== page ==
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## 0.8.4 Knapsack Problem

The knapsack problem deals with packing known size objects into a space such that the value of these items is maximized. The objects and the space can be x-dimensional. The number of objects is unlimited but there are n classes of objects. All members of one class are the same size. All classes are different sizes.

In most versions of the knapsack problem the value of the classes is variable and we must maximize the value of the objects in the space.

Packing n types of objects into a fixed space s can be solved by a recursive algorithm.

int knap(int cap)
{
int i, space, max, t;

/* N is the number of item classes */
for (i = 0, max = 0; i < N; i++)
{

/*
* ... figure out how much space would be left if we packed this
* class of item (current free space minus this item requirement)
*/
space = cap - items[i].size;

/* if the space is still positive (i.e. we can pack it legally)... */
if (space >= 0)
{

/* ... then do it and recurse on the new (less) amount of free space */
t = knap(space) + items[i].val;

if (t > max)
{
max = t;
}
}
}

/*
* if we did not pack anything (i.e. nothing will fit) max = 0 and
* return zero.  Else max is the ``most valuable'' way we can pack
* at this point and we return its value to the previous layer.  If
* the USING_ITEM_VALUES macro is not defined, all items are worth
* one and we are trying to maximize the number of items we can fit,
* not the value of items we can fit.
*/
return(max);
}

The problem is that this solution is inefficient. Tracing the execution of the recursive solution you will notice that much of the algorithms time is spent recomputing the answer to a subproblem that it has seen in the past. For instance, if we have already discovered the best way to pack a space of size 14 once, why should we go though the process of computing it all over again? Yet the above solution does just that. Imagine we have a starting knapsack size of twenty-five. We pack an item value v1 of size ten into the sack. Then we pack another item of value v2 and size one into the sack. We now have fourteen free space in the knapsack and want to maximize the value we can fit into this space. Assume we do so.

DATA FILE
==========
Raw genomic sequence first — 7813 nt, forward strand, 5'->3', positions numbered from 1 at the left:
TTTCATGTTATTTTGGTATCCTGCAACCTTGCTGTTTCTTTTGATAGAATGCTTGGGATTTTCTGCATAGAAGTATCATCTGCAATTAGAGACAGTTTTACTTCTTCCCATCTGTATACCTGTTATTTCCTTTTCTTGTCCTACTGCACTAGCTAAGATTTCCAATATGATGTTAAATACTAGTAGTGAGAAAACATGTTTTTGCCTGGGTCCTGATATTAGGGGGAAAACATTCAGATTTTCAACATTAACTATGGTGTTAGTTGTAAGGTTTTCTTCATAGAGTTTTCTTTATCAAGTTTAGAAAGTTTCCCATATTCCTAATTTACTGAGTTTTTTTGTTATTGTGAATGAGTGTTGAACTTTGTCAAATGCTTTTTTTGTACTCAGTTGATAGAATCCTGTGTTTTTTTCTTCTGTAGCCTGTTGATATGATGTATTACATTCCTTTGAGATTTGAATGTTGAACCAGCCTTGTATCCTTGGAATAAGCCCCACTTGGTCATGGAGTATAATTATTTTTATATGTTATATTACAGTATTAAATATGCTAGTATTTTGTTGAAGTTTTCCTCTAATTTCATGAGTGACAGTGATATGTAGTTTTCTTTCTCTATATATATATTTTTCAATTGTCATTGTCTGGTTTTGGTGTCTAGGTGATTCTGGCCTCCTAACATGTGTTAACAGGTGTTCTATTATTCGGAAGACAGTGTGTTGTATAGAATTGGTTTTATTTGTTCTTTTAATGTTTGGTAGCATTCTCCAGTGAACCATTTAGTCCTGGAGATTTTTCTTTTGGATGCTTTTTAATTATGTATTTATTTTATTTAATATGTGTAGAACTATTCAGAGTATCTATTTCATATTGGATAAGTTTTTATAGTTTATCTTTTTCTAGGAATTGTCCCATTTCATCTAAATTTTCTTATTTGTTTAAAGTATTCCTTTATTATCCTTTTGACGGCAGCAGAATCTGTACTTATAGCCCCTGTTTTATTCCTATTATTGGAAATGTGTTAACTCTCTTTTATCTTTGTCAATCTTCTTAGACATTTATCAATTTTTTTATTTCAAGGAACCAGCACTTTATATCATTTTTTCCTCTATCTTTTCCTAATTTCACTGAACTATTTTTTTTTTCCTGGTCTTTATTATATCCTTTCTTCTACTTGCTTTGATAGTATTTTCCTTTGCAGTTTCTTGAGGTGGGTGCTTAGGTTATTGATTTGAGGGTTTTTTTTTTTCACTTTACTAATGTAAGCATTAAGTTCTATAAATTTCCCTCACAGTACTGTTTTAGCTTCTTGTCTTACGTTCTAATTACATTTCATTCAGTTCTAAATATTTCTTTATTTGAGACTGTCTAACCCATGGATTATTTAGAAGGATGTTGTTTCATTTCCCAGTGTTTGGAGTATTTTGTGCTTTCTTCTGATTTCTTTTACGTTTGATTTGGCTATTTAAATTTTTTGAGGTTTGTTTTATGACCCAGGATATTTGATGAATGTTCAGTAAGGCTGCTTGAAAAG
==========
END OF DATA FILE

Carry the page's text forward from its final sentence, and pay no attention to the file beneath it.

Now we recurse out to the first instance of knap in the call stack and proceed to change the first item. We now pack an item of value v3and size six as the first thing in the sack. In the following call to knap's loop, at some point, we pack a second item into the sack with a value of v4 and a size of five. We now are facing the same exact problem we solved before: how to pack a free space of size fourteen and maximize the value. Because we have solved this problem, it would make sense to simply reuse the solution and avoid the recomputation. The recursive solution to the knapsack problem does not do this, though; rather it dumbly recomputes. In fact, because of the massive amounts of recumputation involved, an analysis of this recursive solution will discover that it takes exponential time. This is unacceptable for anything but the smallest problems.

Enter dynamic programming. This is an often-misunderstood concept; all it means is that if you have one large problem made up of many subproblems, the first time you tackle a subproblem save its result so that if you must handle the same subproblem again at some point you can skip the computation and just use the old result. Here's how we can use this technique to make the recursive example previously shown linear in complexity:

int knap(int cap) {
int i, space, max, maxi, t;

/* the first thing we do is see if we have an answer to how to pack
* items into cap space maximizing the value of the items.  If so we
* do not need to do anything but return!
*/

if (max_known[cap] != UNKNOWN)
{
return(max_known[M]);
}

/* if we got here we have not yet solved this problem, so lets do
* it!
*/
for (i = 0, max = 0; i < N; i++)
{

/* see comments on recursive solution -- understand it before you
*/

space = cap - items[i].size;
if (space >= 0)
{
t = knap(space) + items[i].val;
if (t > max)
{
max = t;
maxi = i;
}
}
}

/* now that we have packed the required space as well as we can,
* remember how well we could do it.  Thus, if we are ever required to
* do it again we can just use this saved value...
*/

max_known[cap] = max;
item_known[cap] = items[maxi];

return(max);
}

Scott Gasch
1999-07-09